A World Without Chloroform

I got new glasses yesterday, and it was like the Wizard of Oz. 

It was hard to drive home with them because I kept reading all the signs and being distracted by how shiny the cars were and how bumpy the asphalt was. I’d been dropped into an HD world all of a sudden, with everything in focus and the blurry, musty air all cleared up. 

You forget that trees have leaves and kids have freckles—you lose sight of all the little things that make up the big things. And you get comfortable with that; you trust your eyes, even though you know they can’t be trusted. You get used to the way you look, everything smoothed out and airbrushed in the mirror. 

And now I have my new glasses, I see how gross the kitchen floor is. I see the spots on the bathroom mirror and the imperfections in my skin. I see that my hair is oily this morning. I had a moment of mortification when I realized this was what everyone else had seen for a long time, and I thought everything was fine. I welcomed people into a not-that-clean kitchen and had conferences with parents while my skin looked less-than-perfect, and my makeup game has been lacking since COVID. I wore a mask for a year and I guess I got used to the natural look.

You see where I’m going with this. We just started Lent, and Lent is the time in the church year where you focus on the things you forget during the rest of the year. You give things up, and in the absence of distractions you see your sins more clearly. People give up meat, or dessert, or coffee, or alcohol. They give up screen time and realize how much of their day is spent somewhere besides reality, in distraction. People give to the poor and realize how much of their money is spent on stupid, worthless stuff. 

Basically, it’s a time to focus on your mortality and Jesus’ eternal love that brought Him here. We have limitations, and when He was on Earth, He took those on. My students were shocked when they learned that Jesus fasted for 40 days. “How did He not starve?!” they asked in wonder.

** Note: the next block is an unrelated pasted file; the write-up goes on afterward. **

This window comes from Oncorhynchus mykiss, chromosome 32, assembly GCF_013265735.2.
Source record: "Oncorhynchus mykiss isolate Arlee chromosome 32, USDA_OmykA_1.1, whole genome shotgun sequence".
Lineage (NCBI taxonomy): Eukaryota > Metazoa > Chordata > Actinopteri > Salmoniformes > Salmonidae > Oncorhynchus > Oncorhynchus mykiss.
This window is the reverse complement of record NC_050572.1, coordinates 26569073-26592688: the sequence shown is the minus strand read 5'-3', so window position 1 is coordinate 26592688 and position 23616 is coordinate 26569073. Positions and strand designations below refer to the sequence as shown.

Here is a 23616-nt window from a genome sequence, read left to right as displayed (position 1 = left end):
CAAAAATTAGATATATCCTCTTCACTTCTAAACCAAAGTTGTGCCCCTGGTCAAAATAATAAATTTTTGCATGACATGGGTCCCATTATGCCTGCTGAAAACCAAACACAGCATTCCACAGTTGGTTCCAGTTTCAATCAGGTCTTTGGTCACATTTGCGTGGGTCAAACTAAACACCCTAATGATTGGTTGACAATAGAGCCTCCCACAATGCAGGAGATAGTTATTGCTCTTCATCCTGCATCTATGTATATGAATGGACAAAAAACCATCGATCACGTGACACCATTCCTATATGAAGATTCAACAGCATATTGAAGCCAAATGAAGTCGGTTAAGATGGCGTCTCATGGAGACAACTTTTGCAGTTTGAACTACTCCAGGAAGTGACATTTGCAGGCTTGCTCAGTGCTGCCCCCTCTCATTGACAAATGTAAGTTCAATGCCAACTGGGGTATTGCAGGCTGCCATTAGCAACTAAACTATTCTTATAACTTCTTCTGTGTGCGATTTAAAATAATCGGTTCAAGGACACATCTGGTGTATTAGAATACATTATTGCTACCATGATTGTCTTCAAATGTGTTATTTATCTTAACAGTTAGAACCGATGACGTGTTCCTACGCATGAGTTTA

“Well, He was God—He knew what would and wouldn’t kill him, I guess,” I answered. “Plus, He was a carpenter so He was probably in pretty good shape—,”

The truth is, you can suffer a heck of a lot without dying, as we’ve all learned the last few years.

And during Lent especially, I’ve been wondering about suffering. The last two years have felt like the Middle Ages or the New Testament—what with the plague stalking at midday and the tyrants invading small countries—and I’ve been thinking about Christians and Saints who lived back then. What did they give up during Lent, in their houses with no utilities, their world without chloroform, as C.S. Lewis says? So few distractions—at least you had to go out to buy a ticket to a chariot race in Constantinople. I can watch whatever I want with one button, and keep it on for hours. If there’s one thing I’m rich in, it’s distractions.

I’m talking like a Middle Class American in the 21st century, where we are richer than kings were a few hundred years ago, in nearly every way. Giving up coffee feels like deciding to live on a pillar, while people in the Middle Ages—and so many Christians around the world now—give up their homes and jobs and very lives because it’s that or their faith. There are things in me that need to change.

If I see things wrong in my heart, I want to address them, not ignore them. I don’t want them smudged out like my reflection when I forget my glasses. 

30-something days to go, team. 

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